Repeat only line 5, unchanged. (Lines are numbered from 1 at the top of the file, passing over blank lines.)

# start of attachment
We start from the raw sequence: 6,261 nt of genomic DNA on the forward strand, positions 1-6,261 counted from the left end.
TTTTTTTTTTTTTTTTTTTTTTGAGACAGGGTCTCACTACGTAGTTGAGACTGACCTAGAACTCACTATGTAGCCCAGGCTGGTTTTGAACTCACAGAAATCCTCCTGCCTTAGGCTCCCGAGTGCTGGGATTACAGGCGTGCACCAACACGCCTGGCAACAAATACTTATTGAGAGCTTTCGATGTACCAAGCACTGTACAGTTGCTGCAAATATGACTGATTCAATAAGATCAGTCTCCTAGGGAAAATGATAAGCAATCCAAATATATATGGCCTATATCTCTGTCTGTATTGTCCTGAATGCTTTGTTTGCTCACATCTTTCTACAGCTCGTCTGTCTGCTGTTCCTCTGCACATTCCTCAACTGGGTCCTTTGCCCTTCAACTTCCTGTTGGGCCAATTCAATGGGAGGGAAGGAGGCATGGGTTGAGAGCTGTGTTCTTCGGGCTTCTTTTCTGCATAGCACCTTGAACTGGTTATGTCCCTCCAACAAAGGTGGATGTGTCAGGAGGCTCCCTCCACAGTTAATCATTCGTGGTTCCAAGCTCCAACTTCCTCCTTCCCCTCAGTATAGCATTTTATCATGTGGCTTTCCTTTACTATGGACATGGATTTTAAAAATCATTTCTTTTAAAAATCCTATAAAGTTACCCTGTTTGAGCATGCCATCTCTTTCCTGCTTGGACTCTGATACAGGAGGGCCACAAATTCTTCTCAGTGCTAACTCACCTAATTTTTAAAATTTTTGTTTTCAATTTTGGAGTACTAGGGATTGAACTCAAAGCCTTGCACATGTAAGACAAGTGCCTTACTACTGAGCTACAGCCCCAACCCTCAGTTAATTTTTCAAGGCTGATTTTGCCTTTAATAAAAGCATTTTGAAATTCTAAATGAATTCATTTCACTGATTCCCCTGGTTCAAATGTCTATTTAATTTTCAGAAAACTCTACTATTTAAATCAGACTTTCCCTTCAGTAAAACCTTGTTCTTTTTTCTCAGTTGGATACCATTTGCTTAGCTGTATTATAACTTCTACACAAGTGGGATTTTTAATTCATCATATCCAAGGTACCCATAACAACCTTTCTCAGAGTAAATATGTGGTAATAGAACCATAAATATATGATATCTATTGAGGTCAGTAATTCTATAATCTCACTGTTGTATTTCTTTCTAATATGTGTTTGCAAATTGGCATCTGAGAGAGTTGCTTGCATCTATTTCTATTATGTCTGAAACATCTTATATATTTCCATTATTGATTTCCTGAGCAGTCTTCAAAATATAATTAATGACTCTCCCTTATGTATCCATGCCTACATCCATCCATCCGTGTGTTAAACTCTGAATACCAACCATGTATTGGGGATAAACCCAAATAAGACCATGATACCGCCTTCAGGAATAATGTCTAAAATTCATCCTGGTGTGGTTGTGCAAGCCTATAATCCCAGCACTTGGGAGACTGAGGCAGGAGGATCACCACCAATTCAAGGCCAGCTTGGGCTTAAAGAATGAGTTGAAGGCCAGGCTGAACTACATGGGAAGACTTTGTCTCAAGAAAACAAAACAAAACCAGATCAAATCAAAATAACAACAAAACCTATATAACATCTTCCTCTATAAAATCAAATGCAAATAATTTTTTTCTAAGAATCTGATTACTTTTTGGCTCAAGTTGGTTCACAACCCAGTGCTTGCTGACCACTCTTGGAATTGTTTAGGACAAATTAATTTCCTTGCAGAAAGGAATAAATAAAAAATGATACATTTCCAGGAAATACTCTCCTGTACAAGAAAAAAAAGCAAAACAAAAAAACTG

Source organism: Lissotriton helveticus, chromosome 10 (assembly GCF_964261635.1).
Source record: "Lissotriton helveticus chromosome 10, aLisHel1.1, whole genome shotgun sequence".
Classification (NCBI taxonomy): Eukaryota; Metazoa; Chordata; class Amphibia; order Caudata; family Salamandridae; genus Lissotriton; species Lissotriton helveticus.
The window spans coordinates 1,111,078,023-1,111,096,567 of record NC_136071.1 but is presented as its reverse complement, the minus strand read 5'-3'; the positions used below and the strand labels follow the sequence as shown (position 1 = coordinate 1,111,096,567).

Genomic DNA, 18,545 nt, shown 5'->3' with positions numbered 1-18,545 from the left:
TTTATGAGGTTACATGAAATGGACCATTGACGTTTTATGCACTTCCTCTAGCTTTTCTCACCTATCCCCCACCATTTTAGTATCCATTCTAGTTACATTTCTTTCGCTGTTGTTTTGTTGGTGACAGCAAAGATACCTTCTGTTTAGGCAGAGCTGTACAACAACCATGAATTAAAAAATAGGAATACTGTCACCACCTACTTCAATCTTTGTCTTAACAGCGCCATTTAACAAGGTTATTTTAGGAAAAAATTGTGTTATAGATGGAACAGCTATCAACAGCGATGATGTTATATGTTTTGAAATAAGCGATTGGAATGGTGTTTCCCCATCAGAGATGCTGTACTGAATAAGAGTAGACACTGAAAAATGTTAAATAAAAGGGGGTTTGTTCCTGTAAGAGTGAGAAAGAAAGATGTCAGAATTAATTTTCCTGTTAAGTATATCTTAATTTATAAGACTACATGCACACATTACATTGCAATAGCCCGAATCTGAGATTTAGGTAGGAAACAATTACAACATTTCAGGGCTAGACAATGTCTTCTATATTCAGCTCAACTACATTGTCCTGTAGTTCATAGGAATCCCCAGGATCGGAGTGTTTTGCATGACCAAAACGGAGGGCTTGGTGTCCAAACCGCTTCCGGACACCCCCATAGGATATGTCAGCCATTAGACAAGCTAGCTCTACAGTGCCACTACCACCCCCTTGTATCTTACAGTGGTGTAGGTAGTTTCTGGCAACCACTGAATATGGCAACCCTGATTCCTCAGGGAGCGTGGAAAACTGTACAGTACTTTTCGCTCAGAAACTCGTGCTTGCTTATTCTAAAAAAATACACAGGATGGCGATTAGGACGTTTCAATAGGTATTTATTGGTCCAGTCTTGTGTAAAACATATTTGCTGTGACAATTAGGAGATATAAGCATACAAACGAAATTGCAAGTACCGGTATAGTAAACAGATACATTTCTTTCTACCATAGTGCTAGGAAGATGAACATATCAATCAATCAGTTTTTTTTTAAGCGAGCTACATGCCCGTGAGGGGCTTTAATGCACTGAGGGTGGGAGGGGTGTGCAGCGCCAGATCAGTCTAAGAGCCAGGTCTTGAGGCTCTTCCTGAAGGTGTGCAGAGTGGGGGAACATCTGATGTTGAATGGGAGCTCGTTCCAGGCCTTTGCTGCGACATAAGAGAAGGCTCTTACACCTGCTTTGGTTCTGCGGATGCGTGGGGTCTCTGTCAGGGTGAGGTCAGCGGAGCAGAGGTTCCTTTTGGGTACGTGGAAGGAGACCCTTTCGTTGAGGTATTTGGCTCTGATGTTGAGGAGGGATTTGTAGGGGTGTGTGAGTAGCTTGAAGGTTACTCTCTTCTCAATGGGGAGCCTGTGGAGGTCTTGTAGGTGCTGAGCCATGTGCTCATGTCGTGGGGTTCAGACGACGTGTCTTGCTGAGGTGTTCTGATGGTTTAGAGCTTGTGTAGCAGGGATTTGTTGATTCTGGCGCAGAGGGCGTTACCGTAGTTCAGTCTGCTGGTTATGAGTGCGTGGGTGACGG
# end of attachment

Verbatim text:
Classification (NCBI taxonomy): Eukaryota; Metazoa; Chordata; class Amphibia; order Caudata; family Salamandridae; genus Lissotriton; species Lissotriton helveticus.